Steve, I believe that Armalite did manufacture some rifles before switching to Sterling in the UK and later to Howa in Japan. I have one (a Sterling) and love it — it’s everything the AR-15 should have been. The only real drawback, for me, is that it will not take a standard AR-15 mag, altho they can be modified to fit. The originals are expensive and they are getting hard to find.

    BTW if anyone really wants one PF Custom Guns here in Asheville has one for sale with the original Armalite scope, or did as of 2 weeks ago.

  • Denny

    Looking back at this design (and I having studied it in depth), I always wondered WHY this has not become standard US issue. Myself, I’d prefer to keep away from anythyng which is either aluminum (with exception of trigger housings and small components) and plastics (hanguards only). And this is what AR18 has: just good old-fashioned and predictable steel in lightweight format.

    Also, looking at current Russian designs; they are in dead end street (long stroke piston, vague bolt arrangement, no place to put optical rail… etc). These are features of machinegun, not a rifle. If they adopted direction from AR18 (since US missed it) they might have been much further ahead.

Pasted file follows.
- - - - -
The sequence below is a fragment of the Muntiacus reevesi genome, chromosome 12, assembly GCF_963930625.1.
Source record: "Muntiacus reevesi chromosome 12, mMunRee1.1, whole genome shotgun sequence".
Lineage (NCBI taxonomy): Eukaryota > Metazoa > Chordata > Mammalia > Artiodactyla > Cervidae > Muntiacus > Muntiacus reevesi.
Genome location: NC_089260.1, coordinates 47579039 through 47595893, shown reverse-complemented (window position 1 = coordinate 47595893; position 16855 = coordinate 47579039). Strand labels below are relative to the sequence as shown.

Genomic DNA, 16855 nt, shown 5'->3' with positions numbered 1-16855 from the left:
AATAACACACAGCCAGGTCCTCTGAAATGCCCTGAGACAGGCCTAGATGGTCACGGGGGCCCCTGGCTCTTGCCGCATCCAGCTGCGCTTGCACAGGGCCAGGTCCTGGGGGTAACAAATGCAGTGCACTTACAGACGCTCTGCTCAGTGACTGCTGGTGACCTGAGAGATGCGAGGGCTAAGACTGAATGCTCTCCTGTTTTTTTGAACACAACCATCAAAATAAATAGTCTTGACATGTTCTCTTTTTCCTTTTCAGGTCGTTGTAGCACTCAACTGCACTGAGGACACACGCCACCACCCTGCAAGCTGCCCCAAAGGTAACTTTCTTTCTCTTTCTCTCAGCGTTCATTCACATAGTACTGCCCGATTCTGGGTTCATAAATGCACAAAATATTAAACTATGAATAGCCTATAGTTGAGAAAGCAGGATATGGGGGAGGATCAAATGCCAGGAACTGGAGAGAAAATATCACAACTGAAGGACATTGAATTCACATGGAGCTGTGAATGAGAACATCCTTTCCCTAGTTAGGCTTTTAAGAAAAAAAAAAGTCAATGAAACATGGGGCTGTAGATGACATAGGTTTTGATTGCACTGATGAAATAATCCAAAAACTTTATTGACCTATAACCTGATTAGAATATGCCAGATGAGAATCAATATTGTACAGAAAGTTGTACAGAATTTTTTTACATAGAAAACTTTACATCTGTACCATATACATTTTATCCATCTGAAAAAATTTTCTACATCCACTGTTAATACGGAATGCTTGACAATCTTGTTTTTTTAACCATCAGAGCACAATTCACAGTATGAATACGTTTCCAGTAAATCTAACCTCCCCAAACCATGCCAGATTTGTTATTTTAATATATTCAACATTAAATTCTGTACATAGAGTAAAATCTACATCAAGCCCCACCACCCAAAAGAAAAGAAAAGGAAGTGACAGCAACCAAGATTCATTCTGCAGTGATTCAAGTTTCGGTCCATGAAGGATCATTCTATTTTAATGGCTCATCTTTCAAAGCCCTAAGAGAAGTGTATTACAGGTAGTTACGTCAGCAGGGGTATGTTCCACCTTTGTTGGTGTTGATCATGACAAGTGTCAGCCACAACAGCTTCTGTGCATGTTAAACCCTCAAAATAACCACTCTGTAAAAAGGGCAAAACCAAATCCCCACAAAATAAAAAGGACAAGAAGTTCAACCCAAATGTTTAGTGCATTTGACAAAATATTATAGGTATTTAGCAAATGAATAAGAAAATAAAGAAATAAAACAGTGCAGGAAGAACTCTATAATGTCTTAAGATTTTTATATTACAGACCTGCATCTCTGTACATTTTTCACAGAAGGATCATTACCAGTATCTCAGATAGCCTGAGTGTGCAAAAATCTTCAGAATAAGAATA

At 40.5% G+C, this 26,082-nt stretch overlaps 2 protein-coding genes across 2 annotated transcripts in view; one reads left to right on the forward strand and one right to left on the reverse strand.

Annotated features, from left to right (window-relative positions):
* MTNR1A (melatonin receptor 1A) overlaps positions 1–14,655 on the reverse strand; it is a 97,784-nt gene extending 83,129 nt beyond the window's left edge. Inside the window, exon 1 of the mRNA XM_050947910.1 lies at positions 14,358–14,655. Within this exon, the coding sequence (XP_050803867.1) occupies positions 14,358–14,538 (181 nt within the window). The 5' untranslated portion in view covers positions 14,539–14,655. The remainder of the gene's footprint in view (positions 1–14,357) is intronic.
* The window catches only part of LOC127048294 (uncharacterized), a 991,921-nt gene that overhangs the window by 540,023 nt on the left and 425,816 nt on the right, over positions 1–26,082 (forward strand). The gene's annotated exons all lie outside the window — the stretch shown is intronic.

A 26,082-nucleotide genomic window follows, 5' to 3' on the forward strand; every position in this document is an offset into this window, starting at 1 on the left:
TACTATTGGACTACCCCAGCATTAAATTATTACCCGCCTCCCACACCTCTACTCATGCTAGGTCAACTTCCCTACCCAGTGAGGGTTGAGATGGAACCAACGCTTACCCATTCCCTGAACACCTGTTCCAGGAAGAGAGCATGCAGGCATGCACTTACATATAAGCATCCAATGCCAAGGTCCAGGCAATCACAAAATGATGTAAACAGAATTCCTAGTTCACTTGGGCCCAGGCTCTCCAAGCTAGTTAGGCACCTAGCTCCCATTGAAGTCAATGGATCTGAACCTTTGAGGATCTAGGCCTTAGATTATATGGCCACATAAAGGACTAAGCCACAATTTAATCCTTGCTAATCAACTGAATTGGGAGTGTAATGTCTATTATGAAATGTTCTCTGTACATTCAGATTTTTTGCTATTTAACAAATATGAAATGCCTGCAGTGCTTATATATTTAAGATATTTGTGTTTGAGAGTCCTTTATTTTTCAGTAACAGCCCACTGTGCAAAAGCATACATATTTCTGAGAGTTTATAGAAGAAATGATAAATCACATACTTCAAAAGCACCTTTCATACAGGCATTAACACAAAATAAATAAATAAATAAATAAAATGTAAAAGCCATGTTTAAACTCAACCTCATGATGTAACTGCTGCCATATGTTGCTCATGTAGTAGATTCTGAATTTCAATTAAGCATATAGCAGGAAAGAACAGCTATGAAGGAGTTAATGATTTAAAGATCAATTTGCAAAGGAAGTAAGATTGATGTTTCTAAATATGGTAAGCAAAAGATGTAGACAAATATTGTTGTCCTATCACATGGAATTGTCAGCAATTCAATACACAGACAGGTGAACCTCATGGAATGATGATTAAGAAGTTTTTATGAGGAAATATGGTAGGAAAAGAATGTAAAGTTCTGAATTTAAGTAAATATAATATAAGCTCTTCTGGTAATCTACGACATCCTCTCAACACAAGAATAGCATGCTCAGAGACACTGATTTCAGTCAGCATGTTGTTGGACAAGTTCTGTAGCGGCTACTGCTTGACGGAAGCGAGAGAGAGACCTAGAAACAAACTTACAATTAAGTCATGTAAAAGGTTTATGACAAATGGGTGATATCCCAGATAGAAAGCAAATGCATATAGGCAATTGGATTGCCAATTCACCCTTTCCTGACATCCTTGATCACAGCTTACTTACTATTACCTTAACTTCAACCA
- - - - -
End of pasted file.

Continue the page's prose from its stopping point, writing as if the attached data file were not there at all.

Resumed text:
• lolinski

      Not to sound like a fanboy but AK’s do have sight rails, its just on the side, which compared to mounting it on the handguard or top cover is much more preferable.

      And what is the problem with using aluminium or polymer? From what I understand the ar18 could cut farther down on the weight by using aluminium in some parts.

      PS: I dont have anything against the ar-18.

      • Erwos

        I would love to hear how a side rail mount is so much better than mounting directly to the top of the receiver.

        Please, illuminate me.

      • Nmate

        I’d say the side rail is superior to dust cover systems on the AK, but certainly not other rifles. I think the gas tube mount is a better bet for reflex sights, but it isn’t for magnified optics. If need to mount a low-power magnified optic on an AK, the side rail is really the way to go. That said, for higher magnification (re: larger) optics the side rail is less than ideal. Even the guy that designed the thing says he did so as an afterthought.

      • Denny

        The best answer, when comes to material choice, is to look at elasticity modulus of steel vs. aluminum. Look at ductility and welding characteristics. The AR with aluminum receivers were more-less a default while Fairchild (parent company to Armalite) has this technology appropriated as their baseline. But the aluminum reveiver on AR did not make gun’s weight any lighter.